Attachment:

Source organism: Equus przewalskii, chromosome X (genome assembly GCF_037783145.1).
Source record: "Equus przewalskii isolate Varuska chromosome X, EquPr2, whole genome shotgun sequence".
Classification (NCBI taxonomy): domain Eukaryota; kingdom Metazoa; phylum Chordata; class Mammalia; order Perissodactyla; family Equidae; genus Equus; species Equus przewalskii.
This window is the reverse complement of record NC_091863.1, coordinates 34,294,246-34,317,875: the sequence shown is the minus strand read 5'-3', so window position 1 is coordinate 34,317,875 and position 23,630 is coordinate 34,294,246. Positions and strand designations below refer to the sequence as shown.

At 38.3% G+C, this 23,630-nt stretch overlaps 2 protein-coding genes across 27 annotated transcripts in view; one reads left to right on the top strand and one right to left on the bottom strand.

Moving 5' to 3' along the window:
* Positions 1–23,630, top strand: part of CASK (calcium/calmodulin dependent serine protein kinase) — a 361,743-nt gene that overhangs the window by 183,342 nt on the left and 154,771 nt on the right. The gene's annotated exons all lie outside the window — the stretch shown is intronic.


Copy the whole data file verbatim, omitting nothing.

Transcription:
Source organism: Equus przewalskii, chromosome X (genome assembly GCF_037783145.1).
Source record: "Equus przewalskii isolate Varuska chromosome X, EquPr2, whole genome shotgun sequence".
Classification (NCBI taxonomy): domain Eukaryota; kingdom Metazoa; phylum Chordata; class Mammalia; order Perissodactyla; family Equidae; genus Equus; species Equus przewalskii.
This window is the reverse complement of record NC_091863.1, coordinates 34,294,246-34,317,875: the sequence shown is the minus strand read 5'-3', so window position 1 is coordinate 34,317,875 and position 23,630 is coordinate 34,294,246. Positions and strand designations below refer to the sequence as shown.

At 38.3% G+C, this 23,630-nt stretch overlaps 2 protein-coding genes across 27 annotated transcripts in view; one reads left to right on the top strand and one right to left on the bottom strand.

Moving 5' to 3' along the window:
* Positions 1–23,630, top strand: part of CASK (calcium/calmodulin dependent serine protein kinase) — a 361,743-nt gene that overhangs the window by 183,342 nt on the left and 154,771 nt on the right. The gene's annotated exons all lie outside the window — the stretch shown is intronic.